I’m going to be honest, the first time I visited the American Heritage Museum, I thought that we would be looking at a rich man’s collection of old war stuff in a garage. Wow, was I wrong. I was pretty blown away by our experience the first time, so this Veteran’s day while looking for something meaningful to do with the kids, we decided to head back for another visit.
Jacques Littlefield graduated from painting model tanks as a child to amassing the world’s largest private collection of tanks and military vehicles in the world. Now that’s passion. Before his passing in 2009, he donated his collection to the Collings Foundation.
The American Heritage Museum is designed to fully engage people in understanding our turbulent past. On your self-guided tour, you will artfully be led through the history of America’s conflicts from the Revolution to the War on Terror. What I find really special is that all of the docents are Veterans and they are willing and eager to answer questions and tell their stories of service.
After a short film on the Revolution, we were led into a World War I trench to get a bird’s eye view of what it was like to be on a battlefield. While my boys thought the bombs going off was pretty darn cool, the flashing lights and shaking floor might be too much for young children. Either way, it is pretty eye opening to see what our Veterans went through to fight for our freedom.
Next we learned about World War II and the rise of Nazi Germany through a series of chronologically arranged exhibits. The building is huge- over 65,000 square feet.
The collection of military artifacts ranges from a World War II era U.S. Army M3A1 wheeled scout car, a Soviet-era mobile Scud Missile launcher, a U.S. Sherman and Patton class; U.K. Centurion, Conqueror and Chieftain; German WWII vehicles including a Panther; and Soviet-era Russian tanks. Many of these tanks are the only one of it’s kind in all of North America.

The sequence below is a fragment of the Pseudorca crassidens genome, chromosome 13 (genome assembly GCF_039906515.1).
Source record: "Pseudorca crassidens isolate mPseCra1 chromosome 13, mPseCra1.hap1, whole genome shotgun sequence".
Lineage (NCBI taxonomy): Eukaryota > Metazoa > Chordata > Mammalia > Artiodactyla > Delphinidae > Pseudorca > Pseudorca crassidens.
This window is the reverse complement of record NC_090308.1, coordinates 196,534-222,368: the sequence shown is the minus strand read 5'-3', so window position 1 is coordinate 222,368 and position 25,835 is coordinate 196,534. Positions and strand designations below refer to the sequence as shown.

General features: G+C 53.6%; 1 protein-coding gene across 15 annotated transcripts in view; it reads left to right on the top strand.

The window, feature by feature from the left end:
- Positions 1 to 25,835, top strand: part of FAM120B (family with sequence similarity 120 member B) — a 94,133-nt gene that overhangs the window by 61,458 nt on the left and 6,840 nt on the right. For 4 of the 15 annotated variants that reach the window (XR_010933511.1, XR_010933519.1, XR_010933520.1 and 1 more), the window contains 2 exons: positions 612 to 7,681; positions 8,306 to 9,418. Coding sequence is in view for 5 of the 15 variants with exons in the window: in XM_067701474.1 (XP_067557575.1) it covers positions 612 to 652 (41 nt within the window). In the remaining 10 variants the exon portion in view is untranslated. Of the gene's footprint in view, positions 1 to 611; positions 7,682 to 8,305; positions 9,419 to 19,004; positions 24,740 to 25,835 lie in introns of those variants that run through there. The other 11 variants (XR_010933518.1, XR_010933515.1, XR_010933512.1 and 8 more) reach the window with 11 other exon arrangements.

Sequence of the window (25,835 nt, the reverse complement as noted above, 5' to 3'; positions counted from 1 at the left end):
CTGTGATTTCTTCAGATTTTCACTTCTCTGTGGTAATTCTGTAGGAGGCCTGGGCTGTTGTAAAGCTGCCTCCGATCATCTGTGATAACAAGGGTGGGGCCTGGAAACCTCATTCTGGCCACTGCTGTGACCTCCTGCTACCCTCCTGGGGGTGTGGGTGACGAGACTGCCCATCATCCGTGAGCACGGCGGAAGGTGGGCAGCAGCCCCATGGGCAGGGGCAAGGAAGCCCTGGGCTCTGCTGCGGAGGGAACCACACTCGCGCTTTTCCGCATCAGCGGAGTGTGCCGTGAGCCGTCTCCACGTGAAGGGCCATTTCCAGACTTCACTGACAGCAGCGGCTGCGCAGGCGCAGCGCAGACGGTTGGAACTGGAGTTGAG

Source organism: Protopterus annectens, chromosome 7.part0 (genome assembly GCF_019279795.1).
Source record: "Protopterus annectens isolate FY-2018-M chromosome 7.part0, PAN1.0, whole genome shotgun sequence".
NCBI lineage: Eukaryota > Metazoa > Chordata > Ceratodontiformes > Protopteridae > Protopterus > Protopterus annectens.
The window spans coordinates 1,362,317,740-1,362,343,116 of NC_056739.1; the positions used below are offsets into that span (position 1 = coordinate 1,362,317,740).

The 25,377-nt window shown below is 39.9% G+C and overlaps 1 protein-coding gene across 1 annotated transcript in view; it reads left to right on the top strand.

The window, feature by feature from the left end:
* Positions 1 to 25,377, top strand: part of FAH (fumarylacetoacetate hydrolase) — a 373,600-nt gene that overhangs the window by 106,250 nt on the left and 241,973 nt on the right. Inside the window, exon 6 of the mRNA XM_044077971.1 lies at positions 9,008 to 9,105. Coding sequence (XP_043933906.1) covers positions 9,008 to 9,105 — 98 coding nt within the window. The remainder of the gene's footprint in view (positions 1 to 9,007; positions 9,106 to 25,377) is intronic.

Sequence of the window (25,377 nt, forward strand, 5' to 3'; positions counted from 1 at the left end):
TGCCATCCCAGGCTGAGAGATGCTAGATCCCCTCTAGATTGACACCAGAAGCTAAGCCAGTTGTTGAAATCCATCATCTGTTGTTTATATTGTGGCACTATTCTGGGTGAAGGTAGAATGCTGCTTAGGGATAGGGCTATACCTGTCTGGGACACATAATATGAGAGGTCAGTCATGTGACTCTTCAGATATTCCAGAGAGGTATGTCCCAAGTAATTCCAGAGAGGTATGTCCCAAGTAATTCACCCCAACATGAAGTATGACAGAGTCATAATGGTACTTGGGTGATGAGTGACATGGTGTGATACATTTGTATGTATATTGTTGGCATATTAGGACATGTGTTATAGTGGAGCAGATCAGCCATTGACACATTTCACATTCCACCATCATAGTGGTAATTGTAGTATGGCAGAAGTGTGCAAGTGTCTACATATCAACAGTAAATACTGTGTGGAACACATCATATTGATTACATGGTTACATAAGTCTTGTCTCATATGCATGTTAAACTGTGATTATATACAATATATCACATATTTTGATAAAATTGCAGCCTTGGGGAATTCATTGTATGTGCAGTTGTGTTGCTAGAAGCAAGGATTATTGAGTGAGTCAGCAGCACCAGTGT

As we moved on to the War on Terror, I felt a lot of emotions since it was something I lived through. I remember that day like it was yesterday- the fear and confusion followed by utter sadness. It was the first time my boys were learning about 9/11. As a protective mother, I want to educate my children while protecting their innocence and found it such a challenge trying to explain it to them.
We sat for a short documentary told by Lt. Heather Penney and Lt. Col. Marc Sasseville and it was an incredible story I had never heard before. These two F-16 pilots head out of Joint Base Andrews in Maryland as soon as the towers were hit. Since they didn’t have the time to wait for missiles to be loaded, they set off with the intention of taking down the plane by flying into it. I can not even imagine the bravery involved in setting off on a mission in a moments notice knowing you wouldn’t be returning. Or to work out the emotions of taking down a target that held innocent people inside.
And on the other side, the people on United Airline Flight 93 had learned the news of the attacks and knew they wouldn’t be landing safely. Instead of sitting back, Todd Beamer famously said “Are you guys ready? Let’s roll!” and with that, every day civilians stood up and fought to retake the plane. These were people who only 45 minutes earlier were on their way to work meetings or family vacations… people who had no military training, swore no oath but still sacrificed their lives.
It was because of their bravery that Lt. Penney and Lt. Col. Sasseville did not have to fulfill their mission and that Flight 93 was the only aircraft that did not reach the hijackers’ intended target.
So many terrible things happened on 9/11, yet the tragedy also brought moments of sacrifice and bravery… of coming together as a people, as Americans. I had just returned to New York City after the attacks and walked down to ground zero. Complete strangers would stand staring at the rubble hugging each other and comforting each other. It was a time of unity.
Looking at the twisted piece of metal that once was the Wold Trade Center brought all of those overwhelming emotions back. Our appreciation for Veterans grew deeper. We saw first hand, as the American Heritage Museum states, “the human impact of America’s fight to preserve the freedom we all hold dear.”
Our visit to the American Heritage Museum was really interesting and informative, albeit emotional. They have an amazing opportunity going on where you can learn to drive a tank with a tax deductible donation of $995. Imagine how incredible it would be to drive a real World War II tank around all the while supporting the museum, which is not just an educational center but also a place of community for our Veterans, for whom we owe so much.